This week’s Parliamentary debate on Trident safety was preceded by a Peace Camp trespass on Tuesday night to highlight the total lack of security at dangerous sites immediately adjacent to the submarine base at Faslane.
At least one person climbed over a gate and had the unchallenged run of the fuel oil depot next door to HM Naval Base Clyde for around ten hours. A rainbow peace flag was flown from the top of the highest building in this area for the duration, but the trespass wasn’t detected until a participant wandered down to the main road and complained to a security guard at the refuelling jetties.
During the night, a Royal Navy tanker cabin parked at a filling station was responsibly damaged to highlight the possibility of more dangerous sabotage. Staff attending to this were certainly concerned for the integrity of other vehicles and equipment at the facility, and were overheard referring to the possibility of ‘total disaster’ if they had been tampered with. In the event nothing else was touched, because come on.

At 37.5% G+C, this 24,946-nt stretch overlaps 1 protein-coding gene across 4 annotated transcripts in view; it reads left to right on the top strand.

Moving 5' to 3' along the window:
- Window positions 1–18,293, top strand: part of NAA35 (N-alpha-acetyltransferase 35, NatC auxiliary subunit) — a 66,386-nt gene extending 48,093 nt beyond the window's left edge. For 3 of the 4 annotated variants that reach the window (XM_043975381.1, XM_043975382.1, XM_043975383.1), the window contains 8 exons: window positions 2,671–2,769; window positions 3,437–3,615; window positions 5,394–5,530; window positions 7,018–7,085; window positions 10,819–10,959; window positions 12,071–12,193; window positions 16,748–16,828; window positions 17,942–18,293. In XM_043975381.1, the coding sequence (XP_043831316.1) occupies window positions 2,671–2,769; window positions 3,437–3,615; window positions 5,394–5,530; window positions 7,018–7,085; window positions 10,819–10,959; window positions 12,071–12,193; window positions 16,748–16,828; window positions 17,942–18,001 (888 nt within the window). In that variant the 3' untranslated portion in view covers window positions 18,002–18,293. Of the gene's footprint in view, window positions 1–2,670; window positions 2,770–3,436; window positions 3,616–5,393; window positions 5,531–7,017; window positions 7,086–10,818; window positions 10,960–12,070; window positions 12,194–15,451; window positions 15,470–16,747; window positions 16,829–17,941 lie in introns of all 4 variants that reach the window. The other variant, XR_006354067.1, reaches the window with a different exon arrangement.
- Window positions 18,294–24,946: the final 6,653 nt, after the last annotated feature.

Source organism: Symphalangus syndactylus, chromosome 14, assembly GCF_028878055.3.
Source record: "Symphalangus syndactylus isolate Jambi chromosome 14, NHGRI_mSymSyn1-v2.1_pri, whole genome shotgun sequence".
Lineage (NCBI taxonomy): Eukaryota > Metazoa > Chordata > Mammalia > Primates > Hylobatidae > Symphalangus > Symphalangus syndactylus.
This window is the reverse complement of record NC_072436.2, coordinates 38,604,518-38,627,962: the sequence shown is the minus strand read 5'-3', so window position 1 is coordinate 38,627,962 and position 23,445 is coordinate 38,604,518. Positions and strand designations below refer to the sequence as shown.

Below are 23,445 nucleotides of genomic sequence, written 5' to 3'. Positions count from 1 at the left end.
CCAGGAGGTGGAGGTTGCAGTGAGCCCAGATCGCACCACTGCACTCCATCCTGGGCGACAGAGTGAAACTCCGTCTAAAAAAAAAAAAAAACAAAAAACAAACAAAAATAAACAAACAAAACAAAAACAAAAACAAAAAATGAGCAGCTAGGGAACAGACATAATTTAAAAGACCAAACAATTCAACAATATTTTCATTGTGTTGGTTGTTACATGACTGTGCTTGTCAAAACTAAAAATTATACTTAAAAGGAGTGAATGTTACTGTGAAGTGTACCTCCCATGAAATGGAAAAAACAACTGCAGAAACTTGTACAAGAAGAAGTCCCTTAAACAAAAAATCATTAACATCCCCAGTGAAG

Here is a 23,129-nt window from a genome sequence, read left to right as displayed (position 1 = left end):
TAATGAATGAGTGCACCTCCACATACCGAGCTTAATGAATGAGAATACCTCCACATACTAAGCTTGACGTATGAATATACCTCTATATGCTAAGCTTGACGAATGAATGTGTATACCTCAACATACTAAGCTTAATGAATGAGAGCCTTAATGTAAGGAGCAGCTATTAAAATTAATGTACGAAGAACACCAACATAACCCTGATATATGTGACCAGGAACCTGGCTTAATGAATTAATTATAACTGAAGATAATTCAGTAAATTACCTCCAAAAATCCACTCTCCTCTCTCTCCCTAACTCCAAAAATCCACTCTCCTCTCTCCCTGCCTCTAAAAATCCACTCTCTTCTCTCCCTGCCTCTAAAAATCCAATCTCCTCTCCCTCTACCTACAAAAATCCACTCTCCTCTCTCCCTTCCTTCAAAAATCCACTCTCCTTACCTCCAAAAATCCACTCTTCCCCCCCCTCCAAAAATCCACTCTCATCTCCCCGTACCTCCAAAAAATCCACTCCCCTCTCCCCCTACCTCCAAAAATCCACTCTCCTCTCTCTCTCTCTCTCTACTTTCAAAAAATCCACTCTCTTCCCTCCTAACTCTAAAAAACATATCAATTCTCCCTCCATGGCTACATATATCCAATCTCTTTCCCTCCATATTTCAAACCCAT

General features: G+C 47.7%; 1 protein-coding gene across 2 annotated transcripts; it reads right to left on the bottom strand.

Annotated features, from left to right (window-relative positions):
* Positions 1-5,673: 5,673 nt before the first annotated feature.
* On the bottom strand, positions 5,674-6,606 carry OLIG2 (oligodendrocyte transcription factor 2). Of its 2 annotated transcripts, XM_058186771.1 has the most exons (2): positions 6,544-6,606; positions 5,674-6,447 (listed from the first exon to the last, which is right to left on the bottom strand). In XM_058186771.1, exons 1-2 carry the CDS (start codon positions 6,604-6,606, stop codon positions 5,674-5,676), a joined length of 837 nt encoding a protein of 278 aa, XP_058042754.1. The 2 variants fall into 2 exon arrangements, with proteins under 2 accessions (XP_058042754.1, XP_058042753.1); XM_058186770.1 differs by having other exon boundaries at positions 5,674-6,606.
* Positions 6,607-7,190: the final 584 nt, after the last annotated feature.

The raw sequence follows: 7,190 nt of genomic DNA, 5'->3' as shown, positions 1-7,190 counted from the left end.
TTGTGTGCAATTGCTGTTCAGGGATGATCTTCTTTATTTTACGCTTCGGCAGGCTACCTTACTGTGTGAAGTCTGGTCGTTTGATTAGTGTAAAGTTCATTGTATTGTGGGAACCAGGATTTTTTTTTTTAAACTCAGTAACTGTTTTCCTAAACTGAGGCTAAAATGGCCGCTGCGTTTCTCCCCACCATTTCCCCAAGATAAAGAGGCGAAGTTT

Wednesday morning’s arrestee lost their boots and trousers to a forensic investigation into the matter. Meanwhile they’ve been charged with a breach of the peace which won’t stick; police claimed to have been required to ascend to an unsafe height, but never asked for cooperation before climbing up to meet the trespasser. Perhaps aware that it’s unlikely to go further, the Procurator Fiscal has since summoned up an historical charge instead, making
this person the only one we know of facing prosecution for April’s Big Blockade. O well.
This effort was intended to display the potential for great harm to come from actual bad guys being able to access such sites. The fuel depot and jetties are close to the main gate and sub pen of Faslane respectively, and any kind of fire or explosion in these areas would be hugely hazardous for the safety of the nuclear site. It’s exactly these kind of vulnerabilities which terrorists would identify and exploit.
The possibility of terrorist sabotage or infiltration was one of the concerns raised by William McNeilly in his recent report. The MoD’s response to this in advance of Thursday’s debate was fascinating. It seems they’re more worried about unauthorised use of electronic cigarettes, despite these being no safety hazard, than they are about any of the other matters identified by McNeilly. He’s currently still in their clutches at Devonport whilst the Ministry tries to convince him that he shouldn’t be worried about these things either.
So, Faslane isn’t secure, submarines aren’t safe, and trying to do something about either gets you locked up. Plus ca change…